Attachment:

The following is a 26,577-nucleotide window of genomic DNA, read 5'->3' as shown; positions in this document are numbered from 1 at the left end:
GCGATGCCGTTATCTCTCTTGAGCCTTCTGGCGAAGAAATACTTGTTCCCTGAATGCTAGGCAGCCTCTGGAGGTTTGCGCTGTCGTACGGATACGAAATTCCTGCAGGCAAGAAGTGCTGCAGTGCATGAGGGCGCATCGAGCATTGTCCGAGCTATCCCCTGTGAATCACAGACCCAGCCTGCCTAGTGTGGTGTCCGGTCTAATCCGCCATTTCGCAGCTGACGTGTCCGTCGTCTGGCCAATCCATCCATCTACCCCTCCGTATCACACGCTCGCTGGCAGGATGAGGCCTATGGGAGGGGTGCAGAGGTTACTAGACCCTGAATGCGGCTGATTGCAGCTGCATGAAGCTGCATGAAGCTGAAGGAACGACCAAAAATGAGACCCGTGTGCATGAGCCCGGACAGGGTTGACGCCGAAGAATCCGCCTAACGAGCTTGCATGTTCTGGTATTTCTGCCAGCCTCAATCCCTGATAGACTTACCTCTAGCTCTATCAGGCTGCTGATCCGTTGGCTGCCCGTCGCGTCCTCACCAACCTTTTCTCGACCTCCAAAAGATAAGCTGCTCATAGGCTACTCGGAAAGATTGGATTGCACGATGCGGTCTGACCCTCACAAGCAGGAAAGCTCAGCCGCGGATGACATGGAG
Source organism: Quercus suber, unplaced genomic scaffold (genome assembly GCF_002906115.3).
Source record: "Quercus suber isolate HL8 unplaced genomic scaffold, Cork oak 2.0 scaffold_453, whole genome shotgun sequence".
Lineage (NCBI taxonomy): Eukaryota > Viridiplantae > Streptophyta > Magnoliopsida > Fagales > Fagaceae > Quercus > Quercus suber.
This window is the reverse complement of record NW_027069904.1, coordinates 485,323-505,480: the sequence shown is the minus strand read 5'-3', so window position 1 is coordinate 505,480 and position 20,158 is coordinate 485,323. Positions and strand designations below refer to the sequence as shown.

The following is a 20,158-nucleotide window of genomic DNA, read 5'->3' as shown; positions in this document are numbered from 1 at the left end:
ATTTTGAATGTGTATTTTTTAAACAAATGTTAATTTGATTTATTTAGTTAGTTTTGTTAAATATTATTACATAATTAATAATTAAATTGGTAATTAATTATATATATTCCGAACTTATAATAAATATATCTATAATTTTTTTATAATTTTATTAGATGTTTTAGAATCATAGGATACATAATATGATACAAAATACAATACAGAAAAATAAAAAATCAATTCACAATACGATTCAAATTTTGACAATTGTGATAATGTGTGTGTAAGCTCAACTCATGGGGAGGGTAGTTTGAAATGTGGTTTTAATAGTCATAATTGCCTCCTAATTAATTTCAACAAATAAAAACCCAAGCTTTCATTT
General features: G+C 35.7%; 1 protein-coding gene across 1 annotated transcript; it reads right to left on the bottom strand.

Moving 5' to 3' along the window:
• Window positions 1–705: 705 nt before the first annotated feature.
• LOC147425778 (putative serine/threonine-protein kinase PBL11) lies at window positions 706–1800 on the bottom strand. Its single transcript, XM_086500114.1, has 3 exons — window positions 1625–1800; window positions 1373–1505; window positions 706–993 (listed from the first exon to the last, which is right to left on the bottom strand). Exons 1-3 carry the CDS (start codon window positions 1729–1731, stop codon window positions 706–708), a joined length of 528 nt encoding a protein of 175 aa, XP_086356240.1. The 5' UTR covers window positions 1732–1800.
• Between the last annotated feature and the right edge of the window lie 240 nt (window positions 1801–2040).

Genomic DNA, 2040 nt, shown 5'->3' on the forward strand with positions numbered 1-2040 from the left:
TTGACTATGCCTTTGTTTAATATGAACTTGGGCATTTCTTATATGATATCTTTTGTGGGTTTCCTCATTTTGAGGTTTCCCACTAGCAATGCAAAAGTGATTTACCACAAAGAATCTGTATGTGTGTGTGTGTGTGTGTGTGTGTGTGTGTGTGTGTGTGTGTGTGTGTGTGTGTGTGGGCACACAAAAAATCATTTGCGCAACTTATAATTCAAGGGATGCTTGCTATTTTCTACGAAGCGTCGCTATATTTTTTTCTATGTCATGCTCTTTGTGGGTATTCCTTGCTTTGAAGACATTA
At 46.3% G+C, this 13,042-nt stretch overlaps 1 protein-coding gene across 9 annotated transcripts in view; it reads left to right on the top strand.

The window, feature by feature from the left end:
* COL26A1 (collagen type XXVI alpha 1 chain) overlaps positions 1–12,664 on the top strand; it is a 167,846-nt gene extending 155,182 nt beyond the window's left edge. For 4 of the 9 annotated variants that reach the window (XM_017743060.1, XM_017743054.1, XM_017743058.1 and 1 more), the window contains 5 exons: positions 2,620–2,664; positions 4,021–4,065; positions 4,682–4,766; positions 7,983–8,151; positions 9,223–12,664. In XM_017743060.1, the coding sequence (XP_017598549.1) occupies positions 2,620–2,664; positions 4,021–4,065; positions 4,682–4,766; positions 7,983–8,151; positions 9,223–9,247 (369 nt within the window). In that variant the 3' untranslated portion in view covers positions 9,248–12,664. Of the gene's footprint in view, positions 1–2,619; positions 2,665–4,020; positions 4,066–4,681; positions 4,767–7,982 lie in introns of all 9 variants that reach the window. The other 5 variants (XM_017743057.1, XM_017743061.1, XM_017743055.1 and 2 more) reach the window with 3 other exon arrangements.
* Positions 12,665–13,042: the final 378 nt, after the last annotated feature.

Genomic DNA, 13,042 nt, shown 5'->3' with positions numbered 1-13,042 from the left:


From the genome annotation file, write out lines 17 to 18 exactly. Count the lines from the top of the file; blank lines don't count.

The window, feature by feature from the left end:
* COL26A1 (collagen type XXVI alpha 1 chain) overlaps positions 1–12,664 on the top strand; it is a 167,846-nt gene extending 155,182 nt beyond the window's left edge. For 4 of the 9 annotated variants that reach the window (XM_017743060.1, XM_017743054.1, XM_017743058.1 and 1 more), the window contains 5 exons: positions 2,620–2,664; positions 4,021–4,065; positions 4,682–4,766; positions 7,983–8,151; positions 9,223–12,664. In XM_017743060.1, the coding sequence (XP_017598549.1) occupies positions 2,620–2,664; positions 4,021–4,065; positions 4,682–4,766; positions 7,983–8,151; positions 9,223–9,247 (369 nt within the window). In that variant the 3' untranslated portion in view covers positions 9,248–12,664. Of the gene's footprint in view, positions 1–2,619; positions 2,665–4,020; positions 4,066–4,681; positions 4,767–7,982 lie in introns of all 9 variants that reach the window. The other 5 variants (XM_017743057.1, XM_017743061.1, XM_017743055.1 and 2 more) reach the window with 3 other exon arrangements.